When creating new processes with multiprocessing.Pool(), each function call and its arguments must be pickled and sent to the new process over IPC. The process then unpickles the data and executes the function. This pickling and unpickling process can add significant overhead, especially when working with large datasets or complex data structures.

Function Execution Time

In some cases, the actual time taken to execute a function in multiprocessing.Pool() may be slower than executing the same function in a regular function. This may be due to a number of factors, including the overhead costs and increased memory usage associated with multiprocessing. When running multiple functions, the overhead costs can increase, leading to further degradation in performance.

Communication Overhead

Another factor that can impact the performance of multiprocessing.Pool() is communication overhead. As mentioned earlier, IPC is used to communicate between processes in multiprocessing. This communication can have significant overhead costs, especially when working with large amounts of data. In cases where communication takes longer than the actual computation time, the benefits of multiprocessing may not outweigh the costs.


Python multiprocessing.Pool() can be an effective way to speed up programs when CPU usage is the limiting factor. However, in some cases, the overhead costs associated with multiprocessing can lead to slower performance compared to regular functions. Factors such as increased memory usage, pickling overhead, function execution time, and communication overhead can all contribute to slower performance when using multiprocessing.Pool(). It is important to carefully consider these factors before deciding whether to use multiprocessing.Pool() or regular functions.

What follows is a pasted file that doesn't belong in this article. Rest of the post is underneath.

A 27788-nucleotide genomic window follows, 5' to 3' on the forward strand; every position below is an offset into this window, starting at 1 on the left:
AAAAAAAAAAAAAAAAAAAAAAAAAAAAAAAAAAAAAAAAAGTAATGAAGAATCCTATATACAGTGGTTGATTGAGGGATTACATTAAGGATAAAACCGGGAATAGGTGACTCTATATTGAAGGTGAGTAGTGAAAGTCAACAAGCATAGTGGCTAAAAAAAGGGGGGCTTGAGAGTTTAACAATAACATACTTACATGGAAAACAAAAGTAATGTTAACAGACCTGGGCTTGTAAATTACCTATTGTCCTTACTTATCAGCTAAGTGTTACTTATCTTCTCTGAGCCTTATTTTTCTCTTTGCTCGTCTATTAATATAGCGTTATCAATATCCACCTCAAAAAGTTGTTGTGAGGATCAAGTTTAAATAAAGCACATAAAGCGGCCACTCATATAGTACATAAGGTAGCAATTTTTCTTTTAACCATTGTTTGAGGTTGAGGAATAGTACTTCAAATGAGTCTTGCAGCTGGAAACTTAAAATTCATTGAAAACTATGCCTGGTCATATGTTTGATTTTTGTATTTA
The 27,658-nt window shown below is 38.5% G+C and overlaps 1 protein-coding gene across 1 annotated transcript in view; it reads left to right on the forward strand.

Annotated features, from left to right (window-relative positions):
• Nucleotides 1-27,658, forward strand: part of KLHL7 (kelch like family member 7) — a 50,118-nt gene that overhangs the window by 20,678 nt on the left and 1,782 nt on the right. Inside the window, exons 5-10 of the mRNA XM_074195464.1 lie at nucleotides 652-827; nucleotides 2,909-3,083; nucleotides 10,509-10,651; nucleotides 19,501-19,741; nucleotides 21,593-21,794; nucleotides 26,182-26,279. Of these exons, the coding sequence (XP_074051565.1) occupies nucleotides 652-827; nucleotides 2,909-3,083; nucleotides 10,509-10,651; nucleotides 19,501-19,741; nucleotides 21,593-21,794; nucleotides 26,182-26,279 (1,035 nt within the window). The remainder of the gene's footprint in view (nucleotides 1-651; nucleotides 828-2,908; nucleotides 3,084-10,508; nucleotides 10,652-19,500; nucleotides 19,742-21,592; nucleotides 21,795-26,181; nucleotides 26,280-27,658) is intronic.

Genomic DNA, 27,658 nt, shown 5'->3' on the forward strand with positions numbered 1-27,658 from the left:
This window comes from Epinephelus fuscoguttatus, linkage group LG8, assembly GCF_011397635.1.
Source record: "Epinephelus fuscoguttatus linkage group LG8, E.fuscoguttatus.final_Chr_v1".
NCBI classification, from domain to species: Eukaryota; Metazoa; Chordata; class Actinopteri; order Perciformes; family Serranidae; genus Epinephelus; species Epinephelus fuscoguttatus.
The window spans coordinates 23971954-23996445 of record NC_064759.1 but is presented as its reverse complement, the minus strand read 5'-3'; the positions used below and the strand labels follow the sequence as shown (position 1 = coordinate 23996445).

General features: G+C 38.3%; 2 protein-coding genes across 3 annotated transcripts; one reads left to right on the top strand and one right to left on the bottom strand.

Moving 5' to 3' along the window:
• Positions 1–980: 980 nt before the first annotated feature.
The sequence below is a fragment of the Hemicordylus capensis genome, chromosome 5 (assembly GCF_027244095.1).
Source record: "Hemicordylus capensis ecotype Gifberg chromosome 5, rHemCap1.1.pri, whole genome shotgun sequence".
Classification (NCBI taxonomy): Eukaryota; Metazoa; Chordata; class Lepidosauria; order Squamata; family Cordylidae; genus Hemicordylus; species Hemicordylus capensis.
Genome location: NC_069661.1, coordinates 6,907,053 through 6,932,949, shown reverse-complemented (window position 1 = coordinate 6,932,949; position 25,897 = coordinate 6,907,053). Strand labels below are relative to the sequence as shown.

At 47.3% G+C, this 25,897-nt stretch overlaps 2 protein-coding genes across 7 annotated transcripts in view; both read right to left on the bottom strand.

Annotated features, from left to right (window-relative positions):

As we conclude this article, we would like to emphasize on the importance of understanding the trade-offs between using multiprocessing.Pool() and regular functions. While it might be tempting to use multiprocessing to speed up your code, it’s important to note that there are certain cases where this approach might not be the best solution.

One of the main reasons why multiprocessing.Pool() might be slower than regular functions is because of the overhead involved in creating processes. For instance, if you’re performing a trivial operation that takes only a few milliseconds, the time taken by the process creation and termination will eventually become more significant than the actual operation being performed.

Another reason why multiprocessing.Pool() might end up being slower than regular functions is due to the overhead involved in data transfer between processes. Specifically, every time a process needs to communicate with another one, it has to serialize and deserialize data, which can take a considerable amount of time.

In conclusion, while multiprocessing.Pool() has its benefits, it’s essential to take into account the potential performance issues that come with this approach. At the end of the day, the right solution will depend on the specifics of your use case, and it’s always recommended to benchmark different approaches to determine the most optimal one.

People also ask about why multiprocessing.Pool() is slower than regular functions:

  1. What is multiprocessing.Pool()?
  2. Why is it slower compared to regular functions?
  3. Are there any benefits of using multiprocessing.Pool() despite the slower speed?


  • Multiprocessing.Pool() is a method in Python that allows for parallel processing of functions.
  • It may be slower than regular functions because there is an overhead involved in creating and managing multiple processes.
  • Despite the slower speed, multiprocessing.Pool() can still be beneficial when dealing with computationally intensive tasks or when processing large amounts of data. It allows for the parallel processing of tasks, which can greatly reduce the overall time needed to complete a task.